Turtle release on a magical afternoon

I was told recently hatched turtles were going to be released, and just like that I got up from the computer and looked over at my daughter, thinking how she would like to witness such an event…. “Let’s go Sofia, put on your shoes and let’s go see the baby turtles, vamos, let’s go!” and in 15 seconds she was ready. Before leaving, I once again called the person who had told me, just to make sure the release was happening – taking into account a few of the turtles had been released just the day before… indeed, they confirmed, it was happening, NOW, that day they would also be releasing turtles into the sea (Oct. 21).

As we rushed out of the house, we ran into our neighbor who was leaving with her mom, and invited her along – plus my own Plan B was that she’d help with Sofia, who has the distinction of not being very still. We packed into the car, got some gas, and drove toward Las Conchas. At the entrance to CEDO, however, we didn’t see any indication of the event. “It’s in Section 4,” CEDO Deputy Director Hiram Peña said, “there you’ll see some stairs and then go to the end…”

We headed toward Section 4, getting lost somewhere along the way, and once back on the main road kept a look out for stairs, and then finally walked to the end. There we found staff from CEDO, a number of kids, and invited guests were already standing guard over styrofoam coolers that held the 68 turtles – which had recently cracked through their shells and would soon be released into their habitat. As the coolers were opened, I asked if I could take a few pictures. There they were, restless little turtles piled on top of each other – even more restless than the day before, according to those in charge of the turtle release.

Between the emotion of seeing the turtles and then wanting to touch them, all of us helpers piled up somewhat on our own and then voices called for us to form a line so the turtles could be released in order to make their trek to the sea.

Paloma Valdivia of CEDO put oxygenated water into the hands of those who would hold the turtles before helping them to their destination. While I was asking about the oxygenated water, a small turtle was placed in Sofia’s hand – which she let go of when tickled by the fins, but I managed to catch to make sure it didn’t fall. A few minutes later, I almost crushed another as I tried to find the best photo angle – not providing the best example for my restless daughter.

And then, after being placed in the sand, little by little the fragile sea reptiles made their way to the calm sea. The children accompanied them on their journey, while some US tourists (or maybe residents) happened to come across the release – also just barely dodging stepping on a turtle. Meanwhile, photographers sought to capture the best image, each one better than the other.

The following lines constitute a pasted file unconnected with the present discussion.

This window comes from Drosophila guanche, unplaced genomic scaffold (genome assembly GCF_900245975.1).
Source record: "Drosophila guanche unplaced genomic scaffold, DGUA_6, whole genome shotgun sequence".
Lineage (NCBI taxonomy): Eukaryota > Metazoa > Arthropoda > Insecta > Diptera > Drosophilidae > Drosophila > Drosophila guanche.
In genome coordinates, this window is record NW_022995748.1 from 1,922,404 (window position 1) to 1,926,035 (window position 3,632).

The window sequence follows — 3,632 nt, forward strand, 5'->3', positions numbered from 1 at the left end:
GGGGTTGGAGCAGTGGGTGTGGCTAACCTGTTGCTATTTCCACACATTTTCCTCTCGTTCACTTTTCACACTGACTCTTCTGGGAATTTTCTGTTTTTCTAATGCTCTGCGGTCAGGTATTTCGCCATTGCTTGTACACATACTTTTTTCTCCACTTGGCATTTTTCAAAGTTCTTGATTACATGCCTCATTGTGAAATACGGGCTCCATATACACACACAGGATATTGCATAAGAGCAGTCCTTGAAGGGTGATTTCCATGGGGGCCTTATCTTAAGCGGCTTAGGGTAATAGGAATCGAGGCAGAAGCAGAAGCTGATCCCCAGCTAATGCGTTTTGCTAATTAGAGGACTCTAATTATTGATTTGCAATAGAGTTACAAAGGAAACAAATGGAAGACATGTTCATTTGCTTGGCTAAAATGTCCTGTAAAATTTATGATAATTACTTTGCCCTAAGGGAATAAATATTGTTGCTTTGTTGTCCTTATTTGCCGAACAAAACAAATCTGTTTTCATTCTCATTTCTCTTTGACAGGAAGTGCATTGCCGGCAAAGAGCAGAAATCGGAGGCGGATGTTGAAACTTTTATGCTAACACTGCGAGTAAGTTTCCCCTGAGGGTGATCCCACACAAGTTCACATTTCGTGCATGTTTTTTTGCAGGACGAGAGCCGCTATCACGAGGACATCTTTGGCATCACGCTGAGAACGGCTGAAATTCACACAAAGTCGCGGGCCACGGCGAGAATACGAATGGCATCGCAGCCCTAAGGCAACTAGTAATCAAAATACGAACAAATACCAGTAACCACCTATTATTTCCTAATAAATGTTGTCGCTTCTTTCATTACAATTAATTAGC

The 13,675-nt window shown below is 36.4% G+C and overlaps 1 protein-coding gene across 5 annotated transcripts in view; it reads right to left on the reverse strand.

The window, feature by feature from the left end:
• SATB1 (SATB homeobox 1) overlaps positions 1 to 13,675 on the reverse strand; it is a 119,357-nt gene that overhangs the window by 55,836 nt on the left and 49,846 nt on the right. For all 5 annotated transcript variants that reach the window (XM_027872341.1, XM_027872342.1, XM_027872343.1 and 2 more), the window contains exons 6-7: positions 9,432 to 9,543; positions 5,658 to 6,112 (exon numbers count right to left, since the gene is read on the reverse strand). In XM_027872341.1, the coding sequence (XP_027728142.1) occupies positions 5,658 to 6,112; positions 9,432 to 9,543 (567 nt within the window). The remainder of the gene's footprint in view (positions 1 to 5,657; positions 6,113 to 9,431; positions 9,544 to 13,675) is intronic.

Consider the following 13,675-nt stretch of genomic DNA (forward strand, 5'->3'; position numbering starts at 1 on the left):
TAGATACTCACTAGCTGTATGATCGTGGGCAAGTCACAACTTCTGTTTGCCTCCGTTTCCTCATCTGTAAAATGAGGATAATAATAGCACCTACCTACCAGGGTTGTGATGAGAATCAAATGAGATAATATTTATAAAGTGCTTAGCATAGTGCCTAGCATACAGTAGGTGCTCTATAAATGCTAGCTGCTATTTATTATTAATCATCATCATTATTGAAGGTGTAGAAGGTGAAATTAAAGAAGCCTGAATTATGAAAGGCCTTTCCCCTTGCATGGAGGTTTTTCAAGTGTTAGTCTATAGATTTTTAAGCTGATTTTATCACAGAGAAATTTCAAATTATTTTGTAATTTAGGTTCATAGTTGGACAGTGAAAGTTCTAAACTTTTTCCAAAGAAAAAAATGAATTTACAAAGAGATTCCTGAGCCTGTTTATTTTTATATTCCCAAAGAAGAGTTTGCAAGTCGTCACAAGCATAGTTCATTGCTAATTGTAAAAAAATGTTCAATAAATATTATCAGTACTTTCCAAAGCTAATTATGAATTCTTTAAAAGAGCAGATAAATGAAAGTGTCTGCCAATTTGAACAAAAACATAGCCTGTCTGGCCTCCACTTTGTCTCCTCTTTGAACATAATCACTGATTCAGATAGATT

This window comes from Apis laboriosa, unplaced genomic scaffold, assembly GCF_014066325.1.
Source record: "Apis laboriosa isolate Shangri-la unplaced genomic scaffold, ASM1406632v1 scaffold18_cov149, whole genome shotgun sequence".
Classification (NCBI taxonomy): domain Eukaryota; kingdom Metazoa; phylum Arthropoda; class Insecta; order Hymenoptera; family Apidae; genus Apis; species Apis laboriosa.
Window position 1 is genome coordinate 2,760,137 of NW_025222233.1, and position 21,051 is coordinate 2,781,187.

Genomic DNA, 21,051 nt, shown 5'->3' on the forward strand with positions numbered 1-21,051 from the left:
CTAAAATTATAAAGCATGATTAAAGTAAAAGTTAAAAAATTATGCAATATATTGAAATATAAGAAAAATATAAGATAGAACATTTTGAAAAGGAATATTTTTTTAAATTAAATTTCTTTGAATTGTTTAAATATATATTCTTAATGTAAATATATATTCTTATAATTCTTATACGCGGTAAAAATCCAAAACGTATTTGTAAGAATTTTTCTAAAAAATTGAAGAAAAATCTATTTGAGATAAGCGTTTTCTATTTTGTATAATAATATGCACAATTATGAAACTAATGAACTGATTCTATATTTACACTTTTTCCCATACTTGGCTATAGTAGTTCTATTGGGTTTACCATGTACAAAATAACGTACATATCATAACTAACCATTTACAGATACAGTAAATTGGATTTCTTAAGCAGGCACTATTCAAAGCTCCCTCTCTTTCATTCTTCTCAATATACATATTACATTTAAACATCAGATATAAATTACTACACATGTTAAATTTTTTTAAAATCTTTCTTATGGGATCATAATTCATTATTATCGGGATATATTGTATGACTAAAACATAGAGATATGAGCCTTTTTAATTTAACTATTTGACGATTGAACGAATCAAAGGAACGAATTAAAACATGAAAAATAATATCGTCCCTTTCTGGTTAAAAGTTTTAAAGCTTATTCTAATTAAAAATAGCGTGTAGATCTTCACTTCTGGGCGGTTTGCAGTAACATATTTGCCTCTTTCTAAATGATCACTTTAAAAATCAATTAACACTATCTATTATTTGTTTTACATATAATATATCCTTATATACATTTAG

Although instructions to avoid any injury to the turtles were constant, “Don’t walk backwards!” “Careful when walking!” “Don’t push them!”, the tiny creatures put themselves in risk’s way every 3 minutes or so, possibly due to the lack of experience of the assistants, as we are not used to spectacles of this magnitude.

The turtles each took their own time; the first one speedily and without stopping, which headed straight into the water, followed by a trio that seemed to be marching, and so on and so on. Bit by bit they submerged into the sea, while sweet voices could be heard cheering them on, thrilled with what was happening!

Suddenly, as if an obligatory character from a movie, a seagull appeared and tried to get close to the little ones. Biologist Carolina Cardenas cried out, “A seagull! There it goes!” Carlo Lan lurched into action, transforming from assistant to afternoon hero. He gathered everyone and ran, trying to scare off the seagull. When the bird had already made three attempts to capture the small prey, though faced with the pressure of shouts warding it off, it finally flew away.

After finding biologist Cardenas, I asked her a series of questions and then followed her around as we talked, “Where did the turtle lay her eggs?” “In that dune, here in Las Conchas.” “Where were they stored?” “The guards, Don José [from Las Conchas] called us; we notified PROFEPA (Environmental Protection) and then I took them to Mayan Palace. We stored the eggs there in these boxes in a room set at the ideal temperature of 28° to 30°C (82° to 86° F) so they could hatch, and here they are. There were 101 eggs and today we’ve brought 68 turtles; yesterday (Oct. 20th) we brought 13 but only 3 made it into the sea, we returned the rest to the cooler.”

When fewer than half the turtles were still on their way over the sand, we decided to head back, though not before calling to my daughter and neighbor who wanted to stay just a little longer to enjoy the sea water and the cloud peppered sky that made this afternoon particularly unique and special, here in our port where the temperatures usually make it a challenge for the hatching of turtle eggs to become a reality.

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